Cedar River in Downtown Renton in 2009
Map of the Lake Washington drainage basin with the Cedar River highlighted
Location of the mouth of the Cedar River in Washington
Cedar River (Washington) (the United States)
|Cities||Maple Valley, Renton|
|• elevation||2,220 ft (680 m)|
|17 ft (5.2 m)|
|Length||45 mi (72 km)|
|Basin size||184 sq mi (480 km2)|
|• average||659 cu ft/s (18.7 m3/s)|
|• minimum||30 cu ft/s (0.85 m3/s)|
|• maximum||10,600 cu ft/s (300 m3/s)|
|• left||Rex River|
The Cedar River is a river in the U.S. state of Washington. About 45 miles (72 km) long, it originates in the Cascade Range and flows generally west and northwest, emptying into the southern end of Lake Washington. Its upper watershed is a protected area called the Cedar River Watershed, which provides drinking water for the greater Seattle area.
The Cedar River originates in the Cascade Range near Abiel Peak, Meadow Mountain, and Yakima Pass, along the King and Kittitas countyline. Several headwater streams join in the high mountains fed from glacial run-off, then the Cedar River flows generally west. It is impounded in Chester Morse Lake, a natural lake that was dammed in 1900 for use as a water storage reservoir. The Rex River joins the Cedar in Chester Morse Lake, as do the two forks of the Cedar River, the north and south forks.
Below Chester Morse Lake, the Cedar River flows through a smaller lake called Masonry Pool. Below Masonry Pool, the Cedar River flows by two former railroad sites, Bagley Junction and Trude. The river then exits the Cedar River Watershed at Landsburg where pipelines route water to the Seattle area.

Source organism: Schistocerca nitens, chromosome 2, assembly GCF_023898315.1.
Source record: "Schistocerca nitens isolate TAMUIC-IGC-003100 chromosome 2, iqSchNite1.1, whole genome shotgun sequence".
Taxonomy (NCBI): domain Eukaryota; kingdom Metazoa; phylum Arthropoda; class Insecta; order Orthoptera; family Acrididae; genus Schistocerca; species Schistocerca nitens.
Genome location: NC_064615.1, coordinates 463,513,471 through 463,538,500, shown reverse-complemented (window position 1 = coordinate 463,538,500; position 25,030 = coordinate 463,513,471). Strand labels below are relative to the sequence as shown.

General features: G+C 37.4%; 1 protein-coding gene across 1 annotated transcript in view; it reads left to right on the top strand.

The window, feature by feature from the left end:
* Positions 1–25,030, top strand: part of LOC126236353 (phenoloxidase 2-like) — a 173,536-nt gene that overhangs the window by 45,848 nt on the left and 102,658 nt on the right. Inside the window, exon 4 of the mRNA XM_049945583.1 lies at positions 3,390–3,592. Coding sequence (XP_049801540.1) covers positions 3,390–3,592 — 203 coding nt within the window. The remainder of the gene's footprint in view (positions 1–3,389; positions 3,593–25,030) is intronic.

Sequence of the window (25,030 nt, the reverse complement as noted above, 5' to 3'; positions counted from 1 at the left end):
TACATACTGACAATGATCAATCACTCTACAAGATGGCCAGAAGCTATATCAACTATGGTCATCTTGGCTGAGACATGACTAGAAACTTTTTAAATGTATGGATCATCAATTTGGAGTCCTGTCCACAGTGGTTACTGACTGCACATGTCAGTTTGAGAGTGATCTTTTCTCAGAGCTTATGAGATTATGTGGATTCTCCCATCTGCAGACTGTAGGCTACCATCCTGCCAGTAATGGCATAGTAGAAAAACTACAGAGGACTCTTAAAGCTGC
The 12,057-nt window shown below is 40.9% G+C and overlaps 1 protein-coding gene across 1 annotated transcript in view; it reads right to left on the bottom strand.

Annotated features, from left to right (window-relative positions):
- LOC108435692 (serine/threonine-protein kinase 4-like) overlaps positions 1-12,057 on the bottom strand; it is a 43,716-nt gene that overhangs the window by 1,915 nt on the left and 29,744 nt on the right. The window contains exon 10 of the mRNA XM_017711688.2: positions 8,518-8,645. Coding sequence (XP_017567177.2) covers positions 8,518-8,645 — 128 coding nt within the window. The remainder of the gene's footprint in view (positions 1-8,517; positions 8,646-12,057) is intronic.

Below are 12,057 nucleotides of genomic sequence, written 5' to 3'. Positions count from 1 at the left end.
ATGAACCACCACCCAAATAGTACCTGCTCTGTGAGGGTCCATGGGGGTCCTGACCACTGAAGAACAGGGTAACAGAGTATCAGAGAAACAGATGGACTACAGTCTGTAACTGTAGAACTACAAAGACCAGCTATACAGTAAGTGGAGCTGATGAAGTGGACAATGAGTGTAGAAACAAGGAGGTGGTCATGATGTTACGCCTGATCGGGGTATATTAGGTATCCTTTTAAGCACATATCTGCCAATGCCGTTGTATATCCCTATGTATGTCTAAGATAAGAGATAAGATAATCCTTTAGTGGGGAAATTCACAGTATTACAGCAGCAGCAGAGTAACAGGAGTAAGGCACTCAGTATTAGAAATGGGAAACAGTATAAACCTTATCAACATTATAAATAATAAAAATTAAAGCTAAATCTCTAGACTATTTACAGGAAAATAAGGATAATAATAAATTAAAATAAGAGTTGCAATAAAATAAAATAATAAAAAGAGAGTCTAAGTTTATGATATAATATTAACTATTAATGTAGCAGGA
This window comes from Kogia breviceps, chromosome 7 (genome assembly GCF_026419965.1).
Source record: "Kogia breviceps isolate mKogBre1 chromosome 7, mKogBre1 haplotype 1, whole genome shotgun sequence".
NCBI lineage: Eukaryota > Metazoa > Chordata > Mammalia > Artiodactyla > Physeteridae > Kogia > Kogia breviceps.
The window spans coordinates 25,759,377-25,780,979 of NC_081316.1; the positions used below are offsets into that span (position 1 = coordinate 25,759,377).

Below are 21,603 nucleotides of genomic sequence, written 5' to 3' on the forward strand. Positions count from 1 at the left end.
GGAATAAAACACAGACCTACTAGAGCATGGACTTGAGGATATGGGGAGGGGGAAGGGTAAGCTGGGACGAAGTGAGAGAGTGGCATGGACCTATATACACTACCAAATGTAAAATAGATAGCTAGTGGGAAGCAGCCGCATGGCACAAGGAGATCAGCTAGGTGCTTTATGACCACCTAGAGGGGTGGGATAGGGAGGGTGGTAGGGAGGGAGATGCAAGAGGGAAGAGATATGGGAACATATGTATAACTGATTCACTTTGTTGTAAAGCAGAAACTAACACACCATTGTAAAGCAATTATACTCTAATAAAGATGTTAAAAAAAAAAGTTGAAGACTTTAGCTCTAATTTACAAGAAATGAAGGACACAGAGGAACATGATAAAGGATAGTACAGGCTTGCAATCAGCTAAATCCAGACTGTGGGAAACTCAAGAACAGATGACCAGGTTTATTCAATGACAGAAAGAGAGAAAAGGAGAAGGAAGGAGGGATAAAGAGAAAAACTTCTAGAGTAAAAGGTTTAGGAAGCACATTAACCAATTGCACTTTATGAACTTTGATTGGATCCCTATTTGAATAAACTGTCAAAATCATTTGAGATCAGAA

Below the Cedar River Watershed area, the river flows west and north, past the cities of Maple Valley and Renton. At Renton, the Cedar River empties into the southern end of Lake Washington. Its waters eventually enter Puget Sound via the Lake Washington Ship Canal.
The upper Cedar River watershed is a protected area called the Cedar River Municipal Watershed. About 90,000 acres (364 km²) in size, it is owned by the City of Seattle. The Cedar River Watershed provides drinking water for 1.4 million people in the greater Seattle area. About two-thirds of King County uses water from the Cedar River Watershed, over 100 million US gallons (380,000 m3) per day. The reservoirs and pipeline infrastructure is owned and operated by Seattle Public Utilities. Public access is restricted and the area is managed as a wilderness in order to protect water quality.
Chester Morse Lake is the main storage reservoir of the Cedar River Watershed system. Pipelines route water to the Seattle area from Landsburg, at the western edge of the protected watershed area.
Before 1912 the Cedar River did not empty into Lake Washington but rather into the Black River. The Black River drained the southern end of Lake Washington, flowing south then west to join the Green River. The Black-Green confluence created the Duwamish River, which emptied into Elliott Bay. In 1911, there was a major flood along the lower Cedar River. This prompted the city of Renton to make a diversion canal so that the Cedar River emptied into Lake Washington instead of the Black River. The diversion was completed in 1912. The Cedar River's water, via Lake Washington, still ultimately flowed into the Black River, Duwamish River, and into Elliott Bay.
In 1916 the Lake Washington Ship Canal's Montlake Cut was finished, connecting Lake Washington and Lake Union. The water level of Lake Washington dropped 8.8 feet (2.7 m), to the level of Lake Union. As a result, the outlet of Lake Washington became the Ship Canal instead of the Black River. The Black River dried up and no longer exists. Thus, today the Cedar River's water enters Lake Washington and then passes through the Ship Canal to Puget Sound, rather than into Elliott Bay via the Duwamish River. Anadromous fish, such as salmon, which used to migrate up the Duwamish and Black rivers to reach the Cedar River, now migrate through the Ship Canal and Lake Washington.